Seven-times world champion Ronnie O’Sullivan called on snooker’s governing bodies to provide support for players suspended following an ongoing match-fixing investigation.
O’Sullivan, 47, urged caution about jumping to conclusions and highlighted the struggle to make a living from professional snooker after he reached the quarter-finals of the Masters at Alexandra Palace on Monday.
The tournament has been overshadowed by the absence of former champion Yan Bingtao and world number nine Zhao Xintong, who are among 10 Chinese players suspended as part of the investigation.
“Before you start criticising the guys involved you have to put yourself in other people’s shoes,” O’Sullivan said. “It can only be one of two things, they either have an addiction and if that’s a case then they need help, or they are struggling to make ends meet.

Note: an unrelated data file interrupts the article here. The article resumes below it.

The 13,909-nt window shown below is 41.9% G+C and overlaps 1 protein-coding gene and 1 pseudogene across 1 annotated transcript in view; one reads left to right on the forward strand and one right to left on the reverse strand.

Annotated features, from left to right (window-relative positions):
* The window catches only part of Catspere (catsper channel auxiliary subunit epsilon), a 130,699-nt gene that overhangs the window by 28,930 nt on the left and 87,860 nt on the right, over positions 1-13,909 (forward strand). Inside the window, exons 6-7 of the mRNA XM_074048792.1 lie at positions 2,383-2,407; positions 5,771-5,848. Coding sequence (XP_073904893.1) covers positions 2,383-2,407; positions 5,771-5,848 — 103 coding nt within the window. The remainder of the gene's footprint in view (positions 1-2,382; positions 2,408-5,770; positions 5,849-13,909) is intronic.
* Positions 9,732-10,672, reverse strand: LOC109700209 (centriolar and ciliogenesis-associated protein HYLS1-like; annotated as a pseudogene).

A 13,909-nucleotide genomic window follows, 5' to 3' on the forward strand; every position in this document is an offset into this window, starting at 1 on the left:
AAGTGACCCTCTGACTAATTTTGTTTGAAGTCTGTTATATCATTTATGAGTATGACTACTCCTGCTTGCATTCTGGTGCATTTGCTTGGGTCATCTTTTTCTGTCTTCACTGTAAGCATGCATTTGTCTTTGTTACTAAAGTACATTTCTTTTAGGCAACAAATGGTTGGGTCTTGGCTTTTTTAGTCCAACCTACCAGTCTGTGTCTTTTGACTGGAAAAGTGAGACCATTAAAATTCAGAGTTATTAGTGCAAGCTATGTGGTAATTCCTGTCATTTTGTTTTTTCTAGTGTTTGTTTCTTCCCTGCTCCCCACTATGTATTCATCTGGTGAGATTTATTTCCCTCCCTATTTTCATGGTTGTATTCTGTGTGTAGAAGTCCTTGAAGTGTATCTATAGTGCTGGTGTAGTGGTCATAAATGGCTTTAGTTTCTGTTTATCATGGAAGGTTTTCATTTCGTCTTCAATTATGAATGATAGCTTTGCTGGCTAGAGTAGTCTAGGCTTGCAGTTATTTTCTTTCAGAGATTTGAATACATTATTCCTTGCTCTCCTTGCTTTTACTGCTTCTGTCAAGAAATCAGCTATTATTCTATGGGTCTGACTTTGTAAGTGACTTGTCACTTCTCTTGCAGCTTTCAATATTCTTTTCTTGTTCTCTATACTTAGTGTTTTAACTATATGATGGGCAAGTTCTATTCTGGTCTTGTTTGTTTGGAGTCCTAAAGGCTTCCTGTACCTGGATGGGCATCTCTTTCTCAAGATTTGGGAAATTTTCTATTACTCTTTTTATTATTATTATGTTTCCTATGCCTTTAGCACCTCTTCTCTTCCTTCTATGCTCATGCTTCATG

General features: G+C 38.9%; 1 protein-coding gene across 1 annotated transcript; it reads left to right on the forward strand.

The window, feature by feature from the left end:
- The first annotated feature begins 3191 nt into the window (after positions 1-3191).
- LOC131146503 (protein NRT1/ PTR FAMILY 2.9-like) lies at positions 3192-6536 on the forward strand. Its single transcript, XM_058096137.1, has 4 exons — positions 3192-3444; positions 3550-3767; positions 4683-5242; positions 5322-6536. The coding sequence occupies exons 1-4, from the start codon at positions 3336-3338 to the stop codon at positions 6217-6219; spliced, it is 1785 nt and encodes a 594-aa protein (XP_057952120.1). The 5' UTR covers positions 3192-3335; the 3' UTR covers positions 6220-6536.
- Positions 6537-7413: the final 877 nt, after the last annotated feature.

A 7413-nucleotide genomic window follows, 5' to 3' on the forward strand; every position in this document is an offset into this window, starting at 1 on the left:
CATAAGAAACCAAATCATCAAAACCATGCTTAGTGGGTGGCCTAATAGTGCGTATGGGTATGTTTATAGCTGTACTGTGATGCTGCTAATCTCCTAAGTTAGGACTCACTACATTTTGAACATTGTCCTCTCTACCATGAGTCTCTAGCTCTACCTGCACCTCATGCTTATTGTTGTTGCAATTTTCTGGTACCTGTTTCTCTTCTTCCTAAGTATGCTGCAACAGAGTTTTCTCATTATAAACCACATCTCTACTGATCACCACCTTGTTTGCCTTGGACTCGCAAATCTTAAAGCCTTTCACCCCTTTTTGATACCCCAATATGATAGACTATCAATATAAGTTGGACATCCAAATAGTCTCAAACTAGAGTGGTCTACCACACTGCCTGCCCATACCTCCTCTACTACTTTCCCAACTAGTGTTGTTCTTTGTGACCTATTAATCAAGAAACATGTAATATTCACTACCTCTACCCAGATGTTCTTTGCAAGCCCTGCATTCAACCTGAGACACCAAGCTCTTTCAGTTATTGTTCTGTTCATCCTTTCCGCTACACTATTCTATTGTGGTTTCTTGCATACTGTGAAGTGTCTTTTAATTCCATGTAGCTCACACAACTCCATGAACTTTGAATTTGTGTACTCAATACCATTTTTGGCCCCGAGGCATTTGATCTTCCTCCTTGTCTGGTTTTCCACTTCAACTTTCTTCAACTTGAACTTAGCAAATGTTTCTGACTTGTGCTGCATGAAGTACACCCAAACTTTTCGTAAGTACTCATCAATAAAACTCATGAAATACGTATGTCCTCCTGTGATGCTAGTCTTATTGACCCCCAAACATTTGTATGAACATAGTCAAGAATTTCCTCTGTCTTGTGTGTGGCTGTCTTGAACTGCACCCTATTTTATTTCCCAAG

“World Snooker could help support them rather than being hard on them and maybe change their structure and maybe not put these players in that situation… Maybe help in some way where it’s less punishing for the lower-ranked players.
“I’m not one to be hard on them because I know it’s not easy for the bottom players… Try and get to the bottom of it and try and support these people to hopefully put them in a position where they might not feel the need to have to do what they’ve had to do.”
In a joint statement cited by British media, World Snooker Tour (WST) and the World Professional Billiards and Snooker Association (WPBSA) said they provide “support both in guaranteed income and the opportunity to earn significant sums of prize money”.
“Our structure includes a Players’ Board, and providing welfare and support to our players is extremely important to us,” it said.
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